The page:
45HEARST CASTLE, THE PALACE OF CITIZEN KANEIn San Luis Obispo (4)—also born around a Spanish mission—Highway1 branches off to the north. Progressing between the ocean and grassyrolling hills, it reaches the pleasant village of Cambria (5), another greatplace to stop. The town features brick buildings, antique shops datingback at least to the Nixon era, a saloon, and an art deco liquor store .The next day, reservation in hand, knock on the door of Hearst Castle. Onthe itinerary: a visit to the incredible second home of William RandolphHearst, newspaper magnate of the last century. Perched on a ridge atthe end of a winding road accessible only by bus from the visitor center,this sprawling estate holds 115 rooms (including 38 bedrooms and 41bathrooms). Construction began in 1922, and it had yet to be completedwhen Hearst died in 1951.30The castle overflows with masterpieces gleaned from all over Europe.It’s eclectic, over-the-top, and bombastic, with its Roman swimmingpool with blue mosaics and its personal zoo where antelopes, kangaroos, giraffes, and zebras frolicked. Hearst Castle was such a sight thatplaywright George Bernard Shaw described it as “what God would havebuilt if he had had the money!”Charlie Chaplin, Clark Gable, and Cary Grant all dragged their bootshere . . . and of course, critics of the house still showed up, rain or shine.Hearst’s life was also one of the main inspirations for Orson Welles’sCitizen Kane.

6PIEDRAS BLANCAS ANDITS ELEPHANT SEALSIt’s 6am at Piedras Blancas Beach (6). Thesun has barely risen above the Santa LuciaMountains, a refuge for the last condors inCalifornia. Down below, a few elephant sealsare already basking. Females and pups, longand plump, huddle together at the foot ofthe slope.One after the other, the come onto the sand.Glistening with cold water, they observe thescenery for a moment, then make theirway across the sand, wiggling their bodies, to crowd together in the rays of therising sun. Farther on, at the edge of thesurf, two juvenile males mimic the fightsthey’ve seen adults perform: Face to face,they throw themselves on each other, tossing their heads and bodies in large, suddenmovements.In a few years, once the animals havereached their full-grown size, this fight won’tbe so playful. Elephant seal males can weighup to 4.5 tons and grow up to 20 ft (6 m)long! For the time being, most of the largemales are offshore, waiting to come back toshore to molt.Elephant seals were hunted for their fat—almost to the point of extermination—in the19th century. They took refuge on Mexicanislets, and they have gradually reconqueredthe North Pacific. In 1990, about 20 elephant seals took possession of this isolatedbeach at the foot of the coastal road. Now17,000 of them frequent the place at onetime or another during the year, particularlyin late January, late April, and late October.Pacific Coast Highway31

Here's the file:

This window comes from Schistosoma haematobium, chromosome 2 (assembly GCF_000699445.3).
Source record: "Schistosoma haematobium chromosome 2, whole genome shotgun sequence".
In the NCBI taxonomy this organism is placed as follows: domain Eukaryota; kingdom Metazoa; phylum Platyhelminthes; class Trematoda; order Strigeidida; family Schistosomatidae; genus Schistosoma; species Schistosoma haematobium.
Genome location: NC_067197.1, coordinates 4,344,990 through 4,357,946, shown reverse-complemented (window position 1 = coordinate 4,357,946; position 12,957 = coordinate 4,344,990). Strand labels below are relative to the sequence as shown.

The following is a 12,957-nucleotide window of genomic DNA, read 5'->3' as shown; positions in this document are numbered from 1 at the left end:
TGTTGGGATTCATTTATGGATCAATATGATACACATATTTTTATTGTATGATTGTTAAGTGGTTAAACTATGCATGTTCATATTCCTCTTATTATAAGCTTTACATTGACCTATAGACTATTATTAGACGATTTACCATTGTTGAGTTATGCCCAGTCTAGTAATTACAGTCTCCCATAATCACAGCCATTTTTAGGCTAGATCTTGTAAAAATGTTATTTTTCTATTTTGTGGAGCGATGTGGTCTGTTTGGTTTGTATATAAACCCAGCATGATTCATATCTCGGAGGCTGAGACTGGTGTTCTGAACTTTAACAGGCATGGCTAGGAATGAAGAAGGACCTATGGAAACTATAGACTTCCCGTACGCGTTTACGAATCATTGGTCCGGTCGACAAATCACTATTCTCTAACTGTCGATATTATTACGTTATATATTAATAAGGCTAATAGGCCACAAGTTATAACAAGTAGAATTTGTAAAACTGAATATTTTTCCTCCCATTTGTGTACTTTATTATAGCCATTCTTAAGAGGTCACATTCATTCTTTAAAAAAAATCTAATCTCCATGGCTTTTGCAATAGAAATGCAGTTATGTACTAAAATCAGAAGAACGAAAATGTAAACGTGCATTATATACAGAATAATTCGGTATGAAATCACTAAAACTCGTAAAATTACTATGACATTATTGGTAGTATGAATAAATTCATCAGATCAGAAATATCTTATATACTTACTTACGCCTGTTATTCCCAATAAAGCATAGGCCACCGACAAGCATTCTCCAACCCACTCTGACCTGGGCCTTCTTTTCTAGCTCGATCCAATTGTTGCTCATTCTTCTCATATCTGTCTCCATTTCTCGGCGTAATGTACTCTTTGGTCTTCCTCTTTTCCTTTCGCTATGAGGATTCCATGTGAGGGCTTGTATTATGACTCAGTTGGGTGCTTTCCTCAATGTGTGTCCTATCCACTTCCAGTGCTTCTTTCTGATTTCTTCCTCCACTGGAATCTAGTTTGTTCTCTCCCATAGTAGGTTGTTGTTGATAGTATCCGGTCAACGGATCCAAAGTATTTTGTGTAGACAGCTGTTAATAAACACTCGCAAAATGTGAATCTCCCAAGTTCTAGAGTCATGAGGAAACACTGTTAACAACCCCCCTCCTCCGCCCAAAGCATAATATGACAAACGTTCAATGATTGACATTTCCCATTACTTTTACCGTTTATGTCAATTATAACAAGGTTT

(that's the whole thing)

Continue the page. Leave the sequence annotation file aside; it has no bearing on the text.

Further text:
789BIG SUR, VERTIGO ON THE ROADAfter Piedras Blancas, the most adventurous stretch of Highway 1begins. Completed in 1937, the road here winds along the side of acliff, crossing a succession of steep valleys, capes, and peaks. Theview is plunging, the Pacific omnipresent, the vertigo constant.When winter storms kick in, it’s not uncommon for landslides to getin the way. Sometimes, a few days of work are enough to restore thetrack. Sometimes months of hard work are needed. A few years ago,Route 1 was cut off in two places for four months, effectively turningBig Sur into a makeshift island.Shortly before reaching this point, a stopover is essential. At JuliaPfeiffer Burns State Park, the McWay Falls look like they’re straightout of a movie scene. The falls, more plentiful in spring, flow from awooded promontory onto a beige sand beach, lining the bottom ofa peaceful cove. From the coastal path, perched high above underthe leaves of eucalyptus trees, the view is breathtaking—and thesmell intoxicating.Finally, here is Big Sur (7), an artists’ haunt since Henry Miller fledcivilization for solitude here. Fir trees and sequoias cover everything.Roofs protrude from between the peaks, overlooking the ocean.A narrow road descends slowly toward Pfeiffer Beach, another paradise: a wild immensity of gray sand, punctuated by black rocks andan islet pierced by a keyhole. In the morning, the cliffs are envelopedin fog, formed when the temperatures from the cold ocean makescontact with the warmer land.CARMEL AND 17-MILE DRIVEHead to Garrapata State Park for a chance to see frolicking otters.Otters were once hunted for their fur, and though the population wasdecimated, they are gradually reclaiming their old domain here andin Point Lobos, where they share the waters and coves with seals andsea lions. The float on kelp beds—large clumps of algae that can reach300 ft (100 m) in length—moor themselves to the seaweed, and breakshells with their expert paws.Carmel (8), between pines and cypresses, is home to a wealthy population. The town’s cute mission, among the oldest (1770), is surroundedby an abundant, serene garden of tall trees, wisteria, and a gurglingfountain. This is where Junípero Serra, the infamous missionary, choseto rest for eternity.Take in a view through tree branches of the rocky, brittle coast, hemmedby the white foam of a not-so-peaceful ocean, along the famous 17-MileDrive. In sight: Monterey (9), the endpoint of this lovely drive.Take your time to wander the beautiful Victorian homes of Pacific Groveand the old canneries of Cannery Row, passed down to posterity thanksto John Steinbeck. A can’t-miss stop is the Monterey Bay Aquarium, apioneer in the field of modern super-aquariums. And the mischievoussea lions of Fisherman’s Wharf are endearing, too.32Big Sur